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Dantak Open mountain bike race

1.36K   //    28 Apr 2012, 23:22 IST

Thirty-three-year-old Sonam’s (he does not own up to a surname) decision to take up cycling over a year ago is paying rich dividends. Literally! The employee of the tours & transportation department of the Amankora Resorts in Bhutan, who used to play football, basketball and volleyball in his youth, turned to cycling only to accompany guests of his luxurious getaway on their mountain rides.

But today, the native of Kichu in Paro district is laughing all the way to the bank because his casual endeavour has now become his calling card. Sonam collected his biggest paycheck in the sport – 50,000 Ngultrum, which amounts to the same in Indian rupees — when he won the 100 km Dantak Open Mountain Bike Race from Thimpu-Paro-Thimpu on April 28 for the second year in succession in a creditable time of 2:37.36, shaving off nearly 14 minutes from his winning time last year.

In second place was his relatively more famous namesake, Sonam Tshering (2:38.51) while Sangay Phuntsho (2:56.06) pedaled in third.

“It’s a great feeling to win and I’m feeling on top of the world. But I was confident of my success from the very start as I knew the route well and had trained hard for it,” an elated Sonam told after the prize distribution ceremony.

The women’s pennant was captured, also for the second time in a row, by 26-year-old Yeshey Dema in a time of 3:40.53. Dema works with the regional trade office in Thimpu and also started cycling over a year ago. Rinchen Rabgye (3:50.25) and Laura Stone (3:51.52) sped past the finish line in second and third position respectively.

 It was a rewarding outing for the sprightly 36-year-old Britisher from Portsmouth who scripted a podium finish despite it being her first ever competitive cycling outing. The director of Greenrock Ltd, an international cycle tour organizer based in the United Kingdom, who also doubles up as a travel writer, photographer and author of the book ‘Himalaya By Bike’, will go home richer by Rs 10,000 on the aggregate.

The winner in the veteran’s division was Gothrip Thsering Tobgay (3:03.06) followed by Bradlie Goian (3:07.17) and Tawpow Dukpa (3:40.53).  About 90 cyclists, mainly locals plus a sprinkling of western riders, took part in the event and all completed the race without any mishap, including several children, the youngest of whom was 11-year-old girl Karma Tobjay in 4:19.19.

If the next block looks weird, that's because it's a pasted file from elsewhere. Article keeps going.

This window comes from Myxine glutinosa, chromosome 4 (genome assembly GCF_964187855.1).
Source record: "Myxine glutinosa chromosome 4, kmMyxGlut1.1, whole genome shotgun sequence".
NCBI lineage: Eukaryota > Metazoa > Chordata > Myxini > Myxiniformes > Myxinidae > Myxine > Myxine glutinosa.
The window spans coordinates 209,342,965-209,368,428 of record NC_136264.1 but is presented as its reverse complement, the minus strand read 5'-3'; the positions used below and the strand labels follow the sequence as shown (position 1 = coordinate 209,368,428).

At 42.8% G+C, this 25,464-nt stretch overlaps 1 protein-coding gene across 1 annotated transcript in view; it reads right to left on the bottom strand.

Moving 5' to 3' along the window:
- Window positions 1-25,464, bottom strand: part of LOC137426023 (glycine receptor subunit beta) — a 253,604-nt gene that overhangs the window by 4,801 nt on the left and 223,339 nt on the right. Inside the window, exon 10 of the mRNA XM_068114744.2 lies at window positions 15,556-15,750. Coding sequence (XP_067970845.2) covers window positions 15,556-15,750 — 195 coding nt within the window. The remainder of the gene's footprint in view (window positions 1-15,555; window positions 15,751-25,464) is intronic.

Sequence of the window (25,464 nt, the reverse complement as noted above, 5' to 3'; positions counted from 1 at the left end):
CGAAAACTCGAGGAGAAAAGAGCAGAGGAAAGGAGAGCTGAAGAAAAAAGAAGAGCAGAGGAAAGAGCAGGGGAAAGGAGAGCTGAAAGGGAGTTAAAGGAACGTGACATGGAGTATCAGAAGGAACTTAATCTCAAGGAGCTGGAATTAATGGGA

The orgaisers, Dantak, are an affiliate of the Border Roads Organisation of the Indian Army, and have been doing yeoman service in the Himalayan kingdom over the past 51 years by executing various infrastructure development projects. Dantak have also organised several sports events in ‘the land of the thunder dragon’ over the past few decades.

Mountain biking is wheeling up the ladder in Bhutan, Nepal and Sikkim in recent times thanks to the efforts of several entrepreneurs. Bhutan’s marquee event however is the grueling 268 km Tour of the Dragon from Bumthang to the capital city of Thimpu which runs through some of the most scenic, challenging and treacherous terrain. In fact, the tour, first launched in 2010 and usually held in September, is known in racing circles as the “death race” as it courses through some pretty hair raising trails across the inner reaches of the Himalayas.

Prince Dasho Jigyel Ugyen Wangchuck, a cycling buff and president of the Bhutan Olympic Association, who was the chief guest at the prize distribution ceremony, has successfully negotiated the tour along with leader of the opposition, Tshering Tobgay.

Indian ambassador to Bhutan, Shri Pavan K Varma, while extolling the conduct of the race, said, “The event symbolizes the rapport that has been built between Dantak and the people of Bhutan…This sport signifies endurance, stamina, skill and most importantly enthusiasm and I am glad that all participants completed the race, safe and sound.”

Mario Rodrigues is a senior sports journalist and football & hockey writer. He is the author of the acclaimed biography of Ranjitsinhji titled ‘Batting for the Empire’.
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